Next after poppies and tulips come camellias. At Descanso Gardens, this has been a bumper crop year for the camellias, which are still at peak bloom throughout the park. We have had a relatively wet and cool winter, and the camellias has responded in great profusion.

Descanso was more crowded today than I can recall from any of our previous visits. The parking lot was full, and hordes of people were positioning themselves in front of the tulips with plastic smiles while others pointed their smart phones at them and clicked away.

Purple and White Tulip Blossoms

I have always hated posed photographs, particularly in front of flowers. Is it because my mother and father always had me positioned in front of flowering plants with an artificial smile? Ever since I have started taking pictures, I have avoided posed pictures, preferring always to shoot candids. One gets more natural facial expressions when they are not expecting a picture. In the end, I got even with my mother. When we were visiting the former Marineland in Palos Verdes, I posed my mother to the right of a sign pointing to the right with a large arrow, with the sign reading “To the Walruses.”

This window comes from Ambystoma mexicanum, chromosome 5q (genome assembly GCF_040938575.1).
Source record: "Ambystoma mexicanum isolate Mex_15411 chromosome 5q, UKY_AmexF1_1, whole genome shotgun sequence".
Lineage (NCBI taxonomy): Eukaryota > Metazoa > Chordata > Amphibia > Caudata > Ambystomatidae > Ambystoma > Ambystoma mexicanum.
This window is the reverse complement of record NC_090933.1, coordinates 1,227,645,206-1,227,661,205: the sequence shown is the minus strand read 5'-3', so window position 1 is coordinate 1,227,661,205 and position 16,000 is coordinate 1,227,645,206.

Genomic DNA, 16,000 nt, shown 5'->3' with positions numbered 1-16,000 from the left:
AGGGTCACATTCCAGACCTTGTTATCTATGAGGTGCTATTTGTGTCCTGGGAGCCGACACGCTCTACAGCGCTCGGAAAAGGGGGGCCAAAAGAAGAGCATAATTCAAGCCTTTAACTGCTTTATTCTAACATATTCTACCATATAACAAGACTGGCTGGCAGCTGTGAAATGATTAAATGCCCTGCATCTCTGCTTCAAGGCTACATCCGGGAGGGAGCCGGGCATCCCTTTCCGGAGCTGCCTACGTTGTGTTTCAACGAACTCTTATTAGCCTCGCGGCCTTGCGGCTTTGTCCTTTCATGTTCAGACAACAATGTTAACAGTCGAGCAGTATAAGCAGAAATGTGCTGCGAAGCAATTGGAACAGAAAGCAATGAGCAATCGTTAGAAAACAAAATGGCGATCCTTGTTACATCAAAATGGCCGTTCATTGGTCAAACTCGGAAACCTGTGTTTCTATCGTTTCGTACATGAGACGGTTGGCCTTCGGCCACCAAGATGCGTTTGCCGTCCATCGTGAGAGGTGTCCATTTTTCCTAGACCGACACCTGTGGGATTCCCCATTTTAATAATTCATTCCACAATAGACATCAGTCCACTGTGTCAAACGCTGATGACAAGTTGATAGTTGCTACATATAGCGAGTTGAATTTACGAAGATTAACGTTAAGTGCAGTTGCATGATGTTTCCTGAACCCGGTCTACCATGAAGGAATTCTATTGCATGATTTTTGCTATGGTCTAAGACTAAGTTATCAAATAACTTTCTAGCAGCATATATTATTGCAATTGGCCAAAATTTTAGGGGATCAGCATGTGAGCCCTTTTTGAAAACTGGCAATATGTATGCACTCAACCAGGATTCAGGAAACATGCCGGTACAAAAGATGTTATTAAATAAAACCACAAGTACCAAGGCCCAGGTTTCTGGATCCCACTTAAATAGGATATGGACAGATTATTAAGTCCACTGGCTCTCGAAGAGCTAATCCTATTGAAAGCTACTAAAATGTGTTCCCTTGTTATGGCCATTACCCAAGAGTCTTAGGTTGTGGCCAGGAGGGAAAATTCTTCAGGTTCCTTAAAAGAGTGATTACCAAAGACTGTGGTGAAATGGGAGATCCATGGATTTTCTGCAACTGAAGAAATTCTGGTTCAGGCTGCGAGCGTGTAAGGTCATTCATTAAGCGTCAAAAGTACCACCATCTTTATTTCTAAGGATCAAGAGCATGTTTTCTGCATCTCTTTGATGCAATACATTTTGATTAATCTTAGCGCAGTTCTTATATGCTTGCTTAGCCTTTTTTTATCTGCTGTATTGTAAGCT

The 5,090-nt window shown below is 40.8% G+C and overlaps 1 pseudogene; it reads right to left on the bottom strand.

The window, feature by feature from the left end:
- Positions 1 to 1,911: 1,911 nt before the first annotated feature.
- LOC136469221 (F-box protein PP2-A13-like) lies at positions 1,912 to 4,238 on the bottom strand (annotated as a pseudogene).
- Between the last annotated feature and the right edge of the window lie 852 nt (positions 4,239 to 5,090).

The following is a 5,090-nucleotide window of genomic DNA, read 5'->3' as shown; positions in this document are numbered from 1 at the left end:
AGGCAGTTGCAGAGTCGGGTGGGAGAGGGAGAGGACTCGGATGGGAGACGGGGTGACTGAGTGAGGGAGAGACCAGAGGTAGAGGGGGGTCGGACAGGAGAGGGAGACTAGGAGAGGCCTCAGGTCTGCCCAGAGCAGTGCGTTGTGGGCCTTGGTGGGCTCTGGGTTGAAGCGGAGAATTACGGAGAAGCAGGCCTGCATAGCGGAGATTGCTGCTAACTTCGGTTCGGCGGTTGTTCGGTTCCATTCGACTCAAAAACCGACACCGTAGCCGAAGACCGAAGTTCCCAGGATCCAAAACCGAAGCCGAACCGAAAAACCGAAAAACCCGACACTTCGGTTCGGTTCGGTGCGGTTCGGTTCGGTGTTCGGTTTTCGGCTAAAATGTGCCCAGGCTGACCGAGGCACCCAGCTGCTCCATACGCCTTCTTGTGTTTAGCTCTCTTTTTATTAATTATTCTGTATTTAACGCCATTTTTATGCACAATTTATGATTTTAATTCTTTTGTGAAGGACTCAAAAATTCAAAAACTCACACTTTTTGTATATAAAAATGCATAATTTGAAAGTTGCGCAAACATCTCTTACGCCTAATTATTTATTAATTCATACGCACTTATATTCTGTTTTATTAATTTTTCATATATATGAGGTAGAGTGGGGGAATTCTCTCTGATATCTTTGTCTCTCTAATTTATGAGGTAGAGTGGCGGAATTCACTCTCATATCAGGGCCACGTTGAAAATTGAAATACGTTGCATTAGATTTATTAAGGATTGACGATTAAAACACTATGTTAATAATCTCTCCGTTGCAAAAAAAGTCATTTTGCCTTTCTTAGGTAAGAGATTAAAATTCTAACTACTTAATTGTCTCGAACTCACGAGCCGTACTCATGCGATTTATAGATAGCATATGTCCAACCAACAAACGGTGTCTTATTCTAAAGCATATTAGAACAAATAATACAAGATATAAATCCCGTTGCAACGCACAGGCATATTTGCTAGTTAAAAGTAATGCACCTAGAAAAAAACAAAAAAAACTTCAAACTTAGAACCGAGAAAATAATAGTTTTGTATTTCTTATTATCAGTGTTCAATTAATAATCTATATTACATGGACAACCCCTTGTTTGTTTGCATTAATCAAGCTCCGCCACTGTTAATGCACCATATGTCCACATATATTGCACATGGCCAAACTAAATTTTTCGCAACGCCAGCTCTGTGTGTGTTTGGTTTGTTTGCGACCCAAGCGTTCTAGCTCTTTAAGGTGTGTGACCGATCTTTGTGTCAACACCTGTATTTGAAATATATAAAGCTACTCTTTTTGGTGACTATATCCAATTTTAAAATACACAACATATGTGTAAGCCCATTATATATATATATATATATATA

By the way, if you like tulips as much as I do, I highly recommend that you read Alexandre Dumas Père’s novel The Black Tulip about tulipmania in Holland.

Images of a Grittier America

Burlesque Performers

In the photographs of Weegee (born Usher Fellig in Austrian Galicia in 1899), the streets are not paved with gold. They are occasionally paved with the bloody bodies of slain hoods. According to Edward Kosner writing in the New York Review of Books:

He snapped his mesmerizing photographs in a sweaty frenzy between seventy and eighty years ago. There are two haughty dowagers accosted by a shabbily dressed drunk woman at the opening of the Metropolitan Opera; children sleeping on a fire escape in a slum; a man arrested for cross-dressing grinning and baring his thigh in the back of a paddy wagon; a panoramic mob filling every inch of sand at Coney Island; an anguished mother in a black kerchief staring at the tenement fire in which her daughter and granddaughter are perishing. These familiar images were captured by an immigrant working in the depths of the Depression and wartime for a couple of dollars per newspaper shot.

Body of a Gunshot Victim Lying in the Street

Weegee’s pictures were shot with a Speed Graphic in high-contrast black and white. A few of his pictures show people celebrating, but most are somber pictures of a society peopled by floozies, cheap hoods, juvenile delinquents, and other victims. Through sheer persistence and bloody-mindedness, Weegee became something of a celebrity with his photographs. He took to calling himself Weegee the Genius and hoped to become a celebrity himself—and he was one, but always in a minor key.